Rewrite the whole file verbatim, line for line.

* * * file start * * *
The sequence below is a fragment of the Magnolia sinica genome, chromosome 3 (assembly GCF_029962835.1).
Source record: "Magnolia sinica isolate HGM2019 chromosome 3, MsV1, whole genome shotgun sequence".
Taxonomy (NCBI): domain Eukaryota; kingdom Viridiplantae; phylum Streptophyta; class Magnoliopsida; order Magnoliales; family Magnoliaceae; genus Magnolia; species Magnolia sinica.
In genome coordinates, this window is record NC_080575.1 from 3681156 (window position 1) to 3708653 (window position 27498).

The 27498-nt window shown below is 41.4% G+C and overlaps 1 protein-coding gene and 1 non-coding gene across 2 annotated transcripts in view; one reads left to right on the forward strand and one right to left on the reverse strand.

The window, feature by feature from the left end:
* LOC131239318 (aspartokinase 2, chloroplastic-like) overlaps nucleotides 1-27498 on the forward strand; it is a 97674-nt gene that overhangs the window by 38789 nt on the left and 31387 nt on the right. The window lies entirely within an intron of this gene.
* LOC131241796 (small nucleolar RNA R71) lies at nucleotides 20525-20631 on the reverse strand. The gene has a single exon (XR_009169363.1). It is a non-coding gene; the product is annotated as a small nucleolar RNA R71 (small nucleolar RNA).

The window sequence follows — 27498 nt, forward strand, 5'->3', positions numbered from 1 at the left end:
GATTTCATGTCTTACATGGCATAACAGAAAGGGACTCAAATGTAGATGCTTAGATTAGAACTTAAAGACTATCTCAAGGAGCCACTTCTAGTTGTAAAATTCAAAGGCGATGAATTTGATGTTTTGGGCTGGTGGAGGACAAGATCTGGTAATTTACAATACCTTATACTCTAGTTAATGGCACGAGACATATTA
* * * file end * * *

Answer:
The sequence below is a fragment of the Magnolia sinica genome, chromosome 3 (assembly GCF_029962835.1).
Source record: "Magnolia sinica isolate HGM2019 chromosome 3, MsV1, whole genome shotgun sequence".
Taxonomy (NCBI): domain Eukaryota; kingdom Viridiplantae; phylum Streptophyta; class Magnoliopsida; order Magnoliales; family Magnoliaceae; genus Magnolia; species Magnolia sinica.
In genome coordinates, this window is record NC_080575.1 from 3681156 (window position 1) to 3708653 (window position 27498).

The 27498-nt window shown below is 41.4% G+C and overlaps 1 protein-coding gene and 1 non-coding gene across 2 annotated transcripts in view; one reads left to right on the forward strand and one right to left on the reverse strand.

The window, feature by feature from the left end:
* LOC131239318 (aspartokinase 2, chloroplastic-like) overlaps nucleotides 1-27498 on the forward strand; it is a 97674-nt gene that overhangs the window by 38789 nt on the left and 31387 nt on the right. The window lies entirely within an intron of this gene.
* LOC131241796 (small nucleolar RNA R71) lies at nucleotides 20525-20631 on the reverse strand. The gene has a single exon (XR_009169363.1). It is a non-coding gene; the product is annotated as a small nucleolar RNA R71 (small nucleolar RNA).

The window sequence follows — 27498 nt, forward strand, 5'->3', positions numbered from 1 at the left end:
GATTTCATGTCTTACATGGCATAACAGAAAGGGACTCAAATGTAGATGCTTAGATTAGAACTTAAAGACTATCTCAAGGAGCCACTTCTAGTTGTAAAATTCAAAGGCGATGAATTTGATGTTTTGGGCTGGTGGAGGACAAGATCTGGTAATTTACAATACCTTATACTCTAGTTAATGGCACGAGACATATTA